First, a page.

Ayurveda Benchmarking: Step in Right Direction

With Yoga and traditional Indian medicine systems getting popular, the need is to set standards for improving the quality and service delivery of Indian systems of medicine and help in their better acceptability internationally.

Ministry of AYUSH and WHO have signed an agreement titled ā€œCo-operation on promoting the quality, safety, and effectiveness of service provision in traditional and complementary medicine. The intent is to develop basic WHO benchmark documents for training and practice of different Indian systems of medicine and Yoga.

Why is Benchmarking Necessary

An essential component of many health systems around the world, traditional medicine reflects practices and products that have evolved over many years. They are usually based on experience rather than conventional scientific evidence. This has lead to an alternative medicine being loosely structured without adequate oversight. E.g. people start practicing yoga by reading books and there are no uniform regulations for ensuring quality, efficacy, and norms for practice in alternative systems of medicine.

With Ayurveda and Yoga playing an important role in National Health Service and also it getting popular globally, standardisations, benchmarks, and operating procedures are required to maintain quality, safety, and efficacy of traditional practices and products. Some of the essential protocols required for Ayurveda and Yoga include:

  • Quality and safety of products, including medicines and medical devices
  • Informatics, including terminology and classification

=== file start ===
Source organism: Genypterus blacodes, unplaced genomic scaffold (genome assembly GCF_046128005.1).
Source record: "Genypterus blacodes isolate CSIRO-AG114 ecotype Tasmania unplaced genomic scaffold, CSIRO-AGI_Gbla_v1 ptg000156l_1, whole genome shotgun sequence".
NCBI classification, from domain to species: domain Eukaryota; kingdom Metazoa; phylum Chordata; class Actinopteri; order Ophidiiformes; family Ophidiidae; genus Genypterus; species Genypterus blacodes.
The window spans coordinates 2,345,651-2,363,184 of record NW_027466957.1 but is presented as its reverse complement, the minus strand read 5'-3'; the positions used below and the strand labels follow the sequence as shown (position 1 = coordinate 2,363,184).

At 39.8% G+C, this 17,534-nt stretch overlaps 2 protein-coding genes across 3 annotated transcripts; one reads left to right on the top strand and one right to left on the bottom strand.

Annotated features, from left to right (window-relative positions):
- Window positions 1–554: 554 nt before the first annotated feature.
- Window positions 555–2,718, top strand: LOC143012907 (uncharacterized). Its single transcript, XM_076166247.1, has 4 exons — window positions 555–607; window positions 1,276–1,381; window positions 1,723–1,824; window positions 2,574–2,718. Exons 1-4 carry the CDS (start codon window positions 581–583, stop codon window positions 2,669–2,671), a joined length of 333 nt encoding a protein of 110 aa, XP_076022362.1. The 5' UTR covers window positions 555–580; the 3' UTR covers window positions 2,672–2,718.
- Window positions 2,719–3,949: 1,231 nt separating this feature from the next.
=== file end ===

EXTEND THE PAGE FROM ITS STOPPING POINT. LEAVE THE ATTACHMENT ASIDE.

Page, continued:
• Education, training, and practices of practitioners
  • Methodology for obtaining evidence to support practices and products

WHO has been tasked with developing the aforesaid protocols by AYUSH ministry for traditional Indian medicine and Yoga. The project runs till December 2020.

WHO well positioned to get Ayurveda and Yoga international acceptability

The WHO passed a resolution in the 2014 health assembly called WHO Traditional and Complementary Medicine Strategy: 2014-2023 to help member states build their knowledge base, promote universal health coverage by integrating Traditional and Complementary Medicine (T&CM) into national health policies, regulate products, practices, and practitioners related to such disciplines, among other objectives. India had co-sponsored the resolution.

WHO has also established an International Regulatory Cooperation for Herbal Medicines (IRCH) ā€“ a global network of regulatory authorities responsible for the global regulation of herbal medicines.

As Ayurveda and Yoga make inroads both nationally and internationally, WHO benchmarks will give momentum to the trend.

 

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